“North Carolinians and people across the country deserve protection from hazardous substances with the potential to endanger public health and the environment,” Butterfield said.  “Those who release harmful substances into the environment have a responsibility to clean up contamination and address any suffering they have caused.  This bill protects federal Superfund law as we know it, holds polluters accountable, and defends the rights of communities in North Carolina and across the country.”
In 2012, Hagan helped pass the bipartisan Honoring America’s Veterans and Caring for Camp Lejeune Families Act, which ensured that those who were exposed to contaminated water at Camp Lejeune will receive the health care they need and deserve from the VA. She was also instrumental in ensuring that the Department of Defense released documents related to the water contamination to the public.
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Following meetings with POWER, McHenry Advocates for Action

Members of POWER recently met with Representative Patrick McHenry (R-NC10) regarding efforts to clean up the CTS site. McHenry pledged to support the cleanup effort by holding the EPA accountable for actions taken at the site.

In a June 25th hearing with EPA Administrator Gina McCarthy, McHenry advocated for EPA to take immediate action at the site. “Will the EPA urge CTS…to move forward immediately to address the…contamination?” he asked.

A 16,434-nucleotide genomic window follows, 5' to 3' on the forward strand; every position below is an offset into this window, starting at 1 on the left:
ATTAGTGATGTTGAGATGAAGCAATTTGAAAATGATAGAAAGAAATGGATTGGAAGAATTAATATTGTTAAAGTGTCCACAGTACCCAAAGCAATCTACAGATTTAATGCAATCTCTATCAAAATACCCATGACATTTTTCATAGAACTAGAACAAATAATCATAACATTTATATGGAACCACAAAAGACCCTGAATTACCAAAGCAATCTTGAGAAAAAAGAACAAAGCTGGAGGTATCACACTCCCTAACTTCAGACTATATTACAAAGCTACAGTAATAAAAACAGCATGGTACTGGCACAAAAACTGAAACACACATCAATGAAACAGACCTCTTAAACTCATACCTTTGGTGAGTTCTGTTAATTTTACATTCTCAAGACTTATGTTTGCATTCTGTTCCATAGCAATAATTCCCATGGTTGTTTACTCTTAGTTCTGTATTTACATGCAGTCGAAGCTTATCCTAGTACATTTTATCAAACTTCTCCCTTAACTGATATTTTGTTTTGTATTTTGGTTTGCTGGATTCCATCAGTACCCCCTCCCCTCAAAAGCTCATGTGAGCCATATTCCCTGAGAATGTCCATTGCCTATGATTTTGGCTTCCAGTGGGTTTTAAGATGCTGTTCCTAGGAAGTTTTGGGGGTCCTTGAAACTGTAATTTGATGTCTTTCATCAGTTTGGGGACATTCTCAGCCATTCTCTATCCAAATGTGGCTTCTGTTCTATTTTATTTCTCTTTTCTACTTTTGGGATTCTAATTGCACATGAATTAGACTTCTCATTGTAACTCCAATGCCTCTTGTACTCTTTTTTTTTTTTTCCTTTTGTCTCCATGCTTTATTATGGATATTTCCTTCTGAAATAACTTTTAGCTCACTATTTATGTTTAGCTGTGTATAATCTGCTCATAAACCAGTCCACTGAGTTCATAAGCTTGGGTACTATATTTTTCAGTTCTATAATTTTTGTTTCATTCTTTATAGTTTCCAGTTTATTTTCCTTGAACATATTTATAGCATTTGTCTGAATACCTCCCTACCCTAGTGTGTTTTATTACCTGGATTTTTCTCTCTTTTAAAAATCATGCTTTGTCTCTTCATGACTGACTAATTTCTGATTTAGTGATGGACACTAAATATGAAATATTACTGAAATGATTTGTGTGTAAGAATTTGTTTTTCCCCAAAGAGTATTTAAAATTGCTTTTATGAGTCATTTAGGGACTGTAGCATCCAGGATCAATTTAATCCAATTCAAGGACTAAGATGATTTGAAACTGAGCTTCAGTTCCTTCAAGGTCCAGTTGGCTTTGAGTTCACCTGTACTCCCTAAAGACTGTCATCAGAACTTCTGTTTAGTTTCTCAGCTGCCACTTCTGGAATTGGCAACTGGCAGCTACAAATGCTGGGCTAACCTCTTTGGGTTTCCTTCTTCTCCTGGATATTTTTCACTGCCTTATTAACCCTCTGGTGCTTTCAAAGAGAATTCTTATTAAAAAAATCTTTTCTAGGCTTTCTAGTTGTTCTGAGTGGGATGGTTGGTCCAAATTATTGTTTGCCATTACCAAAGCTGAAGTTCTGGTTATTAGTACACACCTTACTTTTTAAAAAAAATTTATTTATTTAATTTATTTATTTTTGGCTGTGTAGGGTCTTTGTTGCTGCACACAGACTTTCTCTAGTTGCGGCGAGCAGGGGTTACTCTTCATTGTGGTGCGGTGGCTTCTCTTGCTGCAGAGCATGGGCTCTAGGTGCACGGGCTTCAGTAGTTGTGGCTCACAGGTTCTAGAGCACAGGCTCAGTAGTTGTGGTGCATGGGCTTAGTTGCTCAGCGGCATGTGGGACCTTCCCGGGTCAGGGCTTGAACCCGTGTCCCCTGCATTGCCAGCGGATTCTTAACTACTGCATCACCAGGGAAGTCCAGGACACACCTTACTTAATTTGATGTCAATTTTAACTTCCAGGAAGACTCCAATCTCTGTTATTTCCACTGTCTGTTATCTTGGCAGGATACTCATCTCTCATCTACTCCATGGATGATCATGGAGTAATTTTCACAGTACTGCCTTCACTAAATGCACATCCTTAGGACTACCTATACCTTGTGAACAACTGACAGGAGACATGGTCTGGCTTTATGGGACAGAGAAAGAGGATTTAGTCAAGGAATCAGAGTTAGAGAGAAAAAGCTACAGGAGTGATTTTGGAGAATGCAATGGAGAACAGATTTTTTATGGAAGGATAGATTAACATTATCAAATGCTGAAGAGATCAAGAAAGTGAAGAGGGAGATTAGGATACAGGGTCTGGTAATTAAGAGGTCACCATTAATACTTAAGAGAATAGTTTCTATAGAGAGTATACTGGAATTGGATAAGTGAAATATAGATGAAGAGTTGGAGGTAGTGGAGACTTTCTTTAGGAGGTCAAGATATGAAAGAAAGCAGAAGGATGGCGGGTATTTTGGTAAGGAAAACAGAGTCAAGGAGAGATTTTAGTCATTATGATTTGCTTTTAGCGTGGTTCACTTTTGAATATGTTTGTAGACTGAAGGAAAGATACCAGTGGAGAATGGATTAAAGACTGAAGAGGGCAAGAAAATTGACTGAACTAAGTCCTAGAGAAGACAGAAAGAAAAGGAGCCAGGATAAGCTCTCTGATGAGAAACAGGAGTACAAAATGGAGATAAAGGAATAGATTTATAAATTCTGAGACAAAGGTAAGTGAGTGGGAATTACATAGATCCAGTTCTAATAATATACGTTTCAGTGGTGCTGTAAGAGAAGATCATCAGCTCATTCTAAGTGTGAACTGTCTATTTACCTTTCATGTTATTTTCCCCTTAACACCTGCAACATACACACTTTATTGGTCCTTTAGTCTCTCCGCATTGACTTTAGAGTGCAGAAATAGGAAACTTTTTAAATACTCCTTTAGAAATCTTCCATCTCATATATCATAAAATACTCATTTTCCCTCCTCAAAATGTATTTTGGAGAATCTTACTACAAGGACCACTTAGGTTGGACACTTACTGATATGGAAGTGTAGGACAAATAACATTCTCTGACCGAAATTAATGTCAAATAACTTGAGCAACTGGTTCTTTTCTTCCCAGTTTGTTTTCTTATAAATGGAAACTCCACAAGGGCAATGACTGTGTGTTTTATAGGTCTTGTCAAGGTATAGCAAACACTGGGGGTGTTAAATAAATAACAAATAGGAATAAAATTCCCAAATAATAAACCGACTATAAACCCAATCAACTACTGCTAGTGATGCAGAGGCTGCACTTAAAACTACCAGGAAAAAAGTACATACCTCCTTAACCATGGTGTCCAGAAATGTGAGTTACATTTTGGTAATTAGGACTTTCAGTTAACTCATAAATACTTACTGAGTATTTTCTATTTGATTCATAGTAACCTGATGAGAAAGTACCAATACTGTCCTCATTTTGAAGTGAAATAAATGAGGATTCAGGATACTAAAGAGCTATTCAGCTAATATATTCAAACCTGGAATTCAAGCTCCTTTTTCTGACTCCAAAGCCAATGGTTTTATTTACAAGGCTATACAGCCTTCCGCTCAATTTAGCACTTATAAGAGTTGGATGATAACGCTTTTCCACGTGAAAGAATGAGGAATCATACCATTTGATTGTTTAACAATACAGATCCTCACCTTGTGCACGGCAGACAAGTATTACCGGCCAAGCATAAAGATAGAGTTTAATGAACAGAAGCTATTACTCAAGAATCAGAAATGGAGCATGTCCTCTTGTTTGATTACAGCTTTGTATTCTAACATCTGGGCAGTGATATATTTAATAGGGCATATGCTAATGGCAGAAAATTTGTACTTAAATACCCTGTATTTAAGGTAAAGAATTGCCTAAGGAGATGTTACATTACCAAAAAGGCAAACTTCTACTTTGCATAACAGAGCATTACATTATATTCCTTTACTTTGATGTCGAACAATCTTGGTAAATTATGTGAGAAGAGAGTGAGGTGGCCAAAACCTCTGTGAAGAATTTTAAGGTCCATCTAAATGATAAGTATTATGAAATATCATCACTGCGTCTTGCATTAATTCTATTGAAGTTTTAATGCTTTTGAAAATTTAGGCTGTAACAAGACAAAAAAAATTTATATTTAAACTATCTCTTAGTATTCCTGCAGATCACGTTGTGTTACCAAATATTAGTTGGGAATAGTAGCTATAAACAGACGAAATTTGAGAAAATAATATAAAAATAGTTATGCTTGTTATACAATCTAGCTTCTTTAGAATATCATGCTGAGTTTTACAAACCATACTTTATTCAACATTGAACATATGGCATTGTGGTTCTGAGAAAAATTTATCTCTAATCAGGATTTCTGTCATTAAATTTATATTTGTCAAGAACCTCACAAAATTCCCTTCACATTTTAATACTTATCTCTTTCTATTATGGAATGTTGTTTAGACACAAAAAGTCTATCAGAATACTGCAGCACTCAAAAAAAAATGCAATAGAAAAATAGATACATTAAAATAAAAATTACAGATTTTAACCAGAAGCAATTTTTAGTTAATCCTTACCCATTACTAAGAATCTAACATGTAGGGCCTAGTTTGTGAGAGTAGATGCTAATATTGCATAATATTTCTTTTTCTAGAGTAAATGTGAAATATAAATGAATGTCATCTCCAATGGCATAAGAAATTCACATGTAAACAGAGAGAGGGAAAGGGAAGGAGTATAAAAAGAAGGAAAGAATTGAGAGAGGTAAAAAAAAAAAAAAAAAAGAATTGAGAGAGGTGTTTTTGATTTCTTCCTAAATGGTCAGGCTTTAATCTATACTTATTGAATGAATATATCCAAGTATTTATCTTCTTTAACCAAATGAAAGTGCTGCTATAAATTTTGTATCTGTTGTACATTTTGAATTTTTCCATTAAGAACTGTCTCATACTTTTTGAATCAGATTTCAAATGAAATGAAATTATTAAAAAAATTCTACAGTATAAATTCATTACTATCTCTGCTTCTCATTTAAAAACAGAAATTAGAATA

POWER thanks the Congressman for his on-point questions that address the most pressing concerns at the CTS site.

See video footage here of McHenry Questioning the EPA.

EPA to Host Public Availability Session

On Monday, June 23, 2014, the U.S. Environmental Protection Agency (EPA) will host a public availability session regarding air sampling at the CTS of Asheville, Inc. Site.
EPA representatives and North Carolina Department of Health and Human Services (NC DHHS) representatives will be available to talk to citizens one-on-one regarding on-going activities conducted at the CTS of Asheville, Inc. Site. The EPA encourages those interested in attending to drop in between 6:00pm and 9:00pm at the Quality Inn & Suites, Biltmore Room located at 1 Skyline Inn Drive, Arden, NC.